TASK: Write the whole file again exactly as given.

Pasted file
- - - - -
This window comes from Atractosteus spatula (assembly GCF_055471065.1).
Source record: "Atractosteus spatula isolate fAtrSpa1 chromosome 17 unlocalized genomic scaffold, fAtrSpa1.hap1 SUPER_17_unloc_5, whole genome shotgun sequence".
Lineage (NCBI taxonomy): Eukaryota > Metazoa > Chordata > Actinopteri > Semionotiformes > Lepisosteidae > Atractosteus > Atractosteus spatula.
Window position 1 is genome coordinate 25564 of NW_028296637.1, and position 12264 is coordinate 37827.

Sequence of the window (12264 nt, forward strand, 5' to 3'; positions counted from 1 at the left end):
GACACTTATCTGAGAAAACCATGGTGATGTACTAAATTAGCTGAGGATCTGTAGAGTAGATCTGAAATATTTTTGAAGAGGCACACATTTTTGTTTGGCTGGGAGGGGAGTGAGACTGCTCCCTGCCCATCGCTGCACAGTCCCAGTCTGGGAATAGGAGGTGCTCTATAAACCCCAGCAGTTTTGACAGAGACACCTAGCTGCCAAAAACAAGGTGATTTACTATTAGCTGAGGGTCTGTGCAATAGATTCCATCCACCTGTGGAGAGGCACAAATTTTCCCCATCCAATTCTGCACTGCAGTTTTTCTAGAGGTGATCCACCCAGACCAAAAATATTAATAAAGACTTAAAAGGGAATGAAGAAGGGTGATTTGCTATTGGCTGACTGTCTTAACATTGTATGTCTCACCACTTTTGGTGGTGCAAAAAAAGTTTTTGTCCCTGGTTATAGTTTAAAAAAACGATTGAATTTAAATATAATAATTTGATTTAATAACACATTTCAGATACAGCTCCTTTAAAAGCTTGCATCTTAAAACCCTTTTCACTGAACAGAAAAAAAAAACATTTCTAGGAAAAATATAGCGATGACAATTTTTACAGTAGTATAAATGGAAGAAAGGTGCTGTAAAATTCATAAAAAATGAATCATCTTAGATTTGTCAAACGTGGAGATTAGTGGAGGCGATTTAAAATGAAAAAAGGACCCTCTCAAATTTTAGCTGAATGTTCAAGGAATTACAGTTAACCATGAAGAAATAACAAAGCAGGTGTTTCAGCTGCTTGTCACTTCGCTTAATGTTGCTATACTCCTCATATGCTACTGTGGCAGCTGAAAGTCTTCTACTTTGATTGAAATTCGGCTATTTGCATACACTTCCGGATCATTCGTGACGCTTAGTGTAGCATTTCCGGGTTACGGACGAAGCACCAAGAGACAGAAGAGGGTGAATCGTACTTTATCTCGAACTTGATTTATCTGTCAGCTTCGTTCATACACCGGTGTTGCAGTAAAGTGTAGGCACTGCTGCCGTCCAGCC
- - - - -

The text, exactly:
This window comes from Atractosteus spatula (assembly GCF_055471065.1).
Source record: "Atractosteus spatula isolate fAtrSpa1 chromosome 17 unlocalized genomic scaffold, fAtrSpa1.hap1 SUPER_17_unloc_5, whole genome shotgun sequence".
Lineage (NCBI taxonomy): Eukaryota > Metazoa > Chordata > Actinopteri > Semionotiformes > Lepisosteidae > Atractosteus > Atractosteus spatula.
Window position 1 is genome coordinate 25564 of NW_028296637.1, and position 12264 is coordinate 37827.

Sequence of the window (12264 nt, forward strand, 5' to 3'; positions counted from 1 at the left end):
GACACTTATCTGAGAAAACCATGGTGATGTACTAAATTAGCTGAGGATCTGTAGAGTAGATCTGAAATATTTTTGAAGAGGCACACATTTTTGTTTGGCTGGGAGGGGAGTGAGACTGCTCCCTGCCCATCGCTGCACAGTCCCAGTCTGGGAATAGGAGGTGCTCTATAAACCCCAGCAGTTTTGACAGAGACACCTAGCTGCCAAAAACAAGGTGATTTACTATTAGCTGAGGGTCTGTGCAATAGATTCCATCCACCTGTGGAGAGGCACAAATTTTCCCCATCCAATTCTGCACTGCAGTTTTTCTAGAGGTGATCCACCCAGACCAAAAATATTAATAAAGACTTAAAAGGGAATGAAGAAGGGTGATTTGCTATTGGCTGACTGTCTTAACATTGTATGTCTCACCACTTTTGGTGGTGCAAAAAAAGTTTTTGTCCCTGGTTATAGTTTAAAAAAACGATTGAATTTAAATATAATAATTTGATTTAATAACACATTTCAGATACAGCTCCTTTAAAAGCTTGCATCTTAAAACCCTTTTCACTGAACAGAAAAAAAAAACATTTCTAGGAAAAATATAGCGATGACAATTTTTACAGTAGTATAAATGGAAGAAAGGTGCTGTAAAATTCATAAAAAATGAATCATCTTAGATTTGTCAAACGTGGAGATTAGTGGAGGCGATTTAAAATGAAAAAAGGACCCTCTCAAATTTTAGCTGAATGTTCAAGGAATTACAGTTAACCATGAAGAAATAACAAAGCAGGTGTTTCAGCTGCTTGTCACTTCGCTTAATGTTGCTATACTCCTCATATGCTACTGTGGCAGCTGAAAGTCTTCTACTTTGATTGAAATTCGGCTATTTGCATACACTTCCGGATCATTCGTGACGCTTAGTGTAGCATTTCCGGGTTACGGACGAAGCACCAAGAGACAGAAGAGGGTGAATCGTACTTTATCTCGAACTTGATTTATCTGTCAGCTTCGTTCATACACCGGTGTTGCAGTAAAGTGTAGGCACTGCTGCCGTCCAGCC